Tourists may soon be barred from swimming with Hawaii’s emblematic spinner dolphins if the federal government gets its way.
A new rule proposed Tuesday by the National Oceanic and Atmospheric Administration National Marine Fisheries Service would prohibit the activity within two nautical miles of the state and between several islands, effectively ending the popular animal encounters. Tour boats and recreational swimmers would be required to stay at least 50 yards away from the animals.
The reasoning? The nocturnal dolphins need sleep.
“The easily accessible Hawaiian spinner dolphins face heavy and increasing pressures from people seeking a dolphin experience,” NOAA said in a statement. “Chronic disturbance to resting activities can negatively affect the health and fitness of dolphins.”
The highly energetic cetaceans, as their name suggests, are known for their aerial displays and impressive leaping. But the animals hunt at night and return to sheltered bays and coastlines in the daytime to rest and breed. Tour boats toting snorkel-clad travelers, of course, operate on an opposite schedule.
If humans are allowed to continue such close encounters, researchers worry the animals could be harmed over time.
“The expectations of tourists will have to change to accept dolphin viewing only and no swimming with wild dolphins,” Ann Garrett, an assistant regional administrator with NOAA, told BuzzFeed News.
The agency also announced the potential for future plans that would impose time restrictions in certain protected bays that serve as “essential daytime habitats.”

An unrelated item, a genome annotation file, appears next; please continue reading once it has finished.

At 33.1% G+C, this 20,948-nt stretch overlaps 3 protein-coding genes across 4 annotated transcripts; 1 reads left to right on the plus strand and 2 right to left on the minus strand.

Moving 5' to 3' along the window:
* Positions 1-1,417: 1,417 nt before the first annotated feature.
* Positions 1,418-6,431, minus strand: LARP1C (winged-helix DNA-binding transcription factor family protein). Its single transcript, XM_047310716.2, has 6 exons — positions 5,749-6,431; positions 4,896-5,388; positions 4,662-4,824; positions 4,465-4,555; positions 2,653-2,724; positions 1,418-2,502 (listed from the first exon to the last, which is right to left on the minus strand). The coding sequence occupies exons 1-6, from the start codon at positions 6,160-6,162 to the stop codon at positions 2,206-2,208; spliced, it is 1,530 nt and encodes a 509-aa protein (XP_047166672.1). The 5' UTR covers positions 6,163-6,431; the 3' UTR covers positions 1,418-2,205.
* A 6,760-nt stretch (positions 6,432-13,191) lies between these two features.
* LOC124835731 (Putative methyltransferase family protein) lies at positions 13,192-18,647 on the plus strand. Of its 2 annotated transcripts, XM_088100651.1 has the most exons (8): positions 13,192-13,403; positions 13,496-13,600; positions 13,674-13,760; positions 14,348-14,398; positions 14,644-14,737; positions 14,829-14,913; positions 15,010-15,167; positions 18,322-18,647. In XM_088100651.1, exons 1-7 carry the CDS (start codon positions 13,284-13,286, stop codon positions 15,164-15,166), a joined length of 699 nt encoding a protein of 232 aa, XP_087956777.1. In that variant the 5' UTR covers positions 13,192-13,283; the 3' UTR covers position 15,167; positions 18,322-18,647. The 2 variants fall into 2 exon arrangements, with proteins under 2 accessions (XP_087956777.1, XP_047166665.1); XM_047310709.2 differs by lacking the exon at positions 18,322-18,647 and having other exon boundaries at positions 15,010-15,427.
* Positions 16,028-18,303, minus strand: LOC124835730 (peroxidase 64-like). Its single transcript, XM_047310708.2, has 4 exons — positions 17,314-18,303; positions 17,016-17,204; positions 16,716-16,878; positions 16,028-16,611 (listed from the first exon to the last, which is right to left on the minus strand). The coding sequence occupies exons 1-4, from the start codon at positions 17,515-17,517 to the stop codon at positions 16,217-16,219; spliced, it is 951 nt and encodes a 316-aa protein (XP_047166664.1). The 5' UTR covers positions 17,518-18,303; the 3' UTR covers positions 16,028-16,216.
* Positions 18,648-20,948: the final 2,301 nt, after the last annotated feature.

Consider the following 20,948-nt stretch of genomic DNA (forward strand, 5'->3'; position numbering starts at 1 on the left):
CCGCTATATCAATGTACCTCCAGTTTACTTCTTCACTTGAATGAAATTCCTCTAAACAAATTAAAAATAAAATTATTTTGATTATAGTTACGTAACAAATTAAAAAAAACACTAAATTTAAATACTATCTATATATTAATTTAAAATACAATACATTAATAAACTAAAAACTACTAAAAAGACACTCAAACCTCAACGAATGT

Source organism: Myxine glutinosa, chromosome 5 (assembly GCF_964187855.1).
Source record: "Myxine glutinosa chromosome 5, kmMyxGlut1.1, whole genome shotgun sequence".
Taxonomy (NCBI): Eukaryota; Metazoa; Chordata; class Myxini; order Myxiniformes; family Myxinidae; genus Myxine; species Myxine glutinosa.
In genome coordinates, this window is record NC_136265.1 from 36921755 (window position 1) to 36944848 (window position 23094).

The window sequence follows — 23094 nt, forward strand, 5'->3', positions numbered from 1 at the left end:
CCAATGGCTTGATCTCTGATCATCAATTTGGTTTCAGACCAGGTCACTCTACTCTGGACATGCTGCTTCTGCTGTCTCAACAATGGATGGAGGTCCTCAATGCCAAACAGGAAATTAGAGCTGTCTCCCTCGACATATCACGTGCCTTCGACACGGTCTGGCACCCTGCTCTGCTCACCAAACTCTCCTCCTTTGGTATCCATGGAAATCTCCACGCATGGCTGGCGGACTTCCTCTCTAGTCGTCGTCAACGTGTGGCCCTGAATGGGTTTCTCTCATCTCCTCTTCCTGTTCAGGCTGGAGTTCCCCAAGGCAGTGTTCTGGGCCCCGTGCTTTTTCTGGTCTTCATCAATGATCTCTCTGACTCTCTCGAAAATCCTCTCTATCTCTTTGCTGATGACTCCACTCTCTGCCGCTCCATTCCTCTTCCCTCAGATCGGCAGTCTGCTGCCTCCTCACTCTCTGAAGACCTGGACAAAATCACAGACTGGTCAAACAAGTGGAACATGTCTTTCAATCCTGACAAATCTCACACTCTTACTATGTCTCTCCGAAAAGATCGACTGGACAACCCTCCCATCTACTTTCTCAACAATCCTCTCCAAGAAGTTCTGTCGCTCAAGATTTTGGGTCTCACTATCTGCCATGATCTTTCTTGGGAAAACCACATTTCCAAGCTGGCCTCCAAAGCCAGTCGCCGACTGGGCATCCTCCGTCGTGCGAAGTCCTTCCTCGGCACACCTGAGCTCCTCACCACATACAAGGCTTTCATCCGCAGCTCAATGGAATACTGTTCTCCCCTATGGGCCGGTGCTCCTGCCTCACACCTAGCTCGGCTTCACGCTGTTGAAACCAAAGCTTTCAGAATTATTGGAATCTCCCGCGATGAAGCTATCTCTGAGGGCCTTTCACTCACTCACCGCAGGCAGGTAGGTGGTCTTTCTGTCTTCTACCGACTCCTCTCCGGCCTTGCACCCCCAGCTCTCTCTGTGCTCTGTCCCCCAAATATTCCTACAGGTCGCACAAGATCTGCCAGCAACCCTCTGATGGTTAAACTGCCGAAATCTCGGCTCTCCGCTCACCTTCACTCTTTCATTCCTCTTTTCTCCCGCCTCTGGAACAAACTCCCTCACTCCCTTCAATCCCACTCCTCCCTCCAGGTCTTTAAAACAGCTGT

The Marine Mammal Protection Act already prohibits the harassment or capture of such creatures in U.S. waters, and under current rules, tourists and tour operators must ensure their actions won’t result in behavior that would harm the dolphins.
But NOAA warns swim-with-dolphin experiences could actually be a form of such harassment among local populations as the animals are starved of proper rest.
“Spinner dolphins disturbed during rest may engage in avoidance or distress behaviors, which require energy, and disturbance detracts from the dolphins’ abilities to recuperate from energetically demanding behaviors such as foraging, transiting to and from offshore foraging grounds, and nurturing their young,” the proposal reads.
The new regulations, if passed, would affect more than 200 tour operators in Hawaii, but many have already thrown their support behind the plans, which were first proposed earlier this year, according to The Associated Press.
“It’s long overdue. We’re ready for it,” the owner of one such agency told The Guardian.
NOAA will now accept comments on the proposal for the next 60 days. If passed, it’ll be about a year before the rules are finalized.
Clarification: An earlier version of this story used a headline stating Hawaii hoped to end human-dolphin interaction. The agency involved is actually NOAA’s National Marine Fisheries Service, a federal enterprise.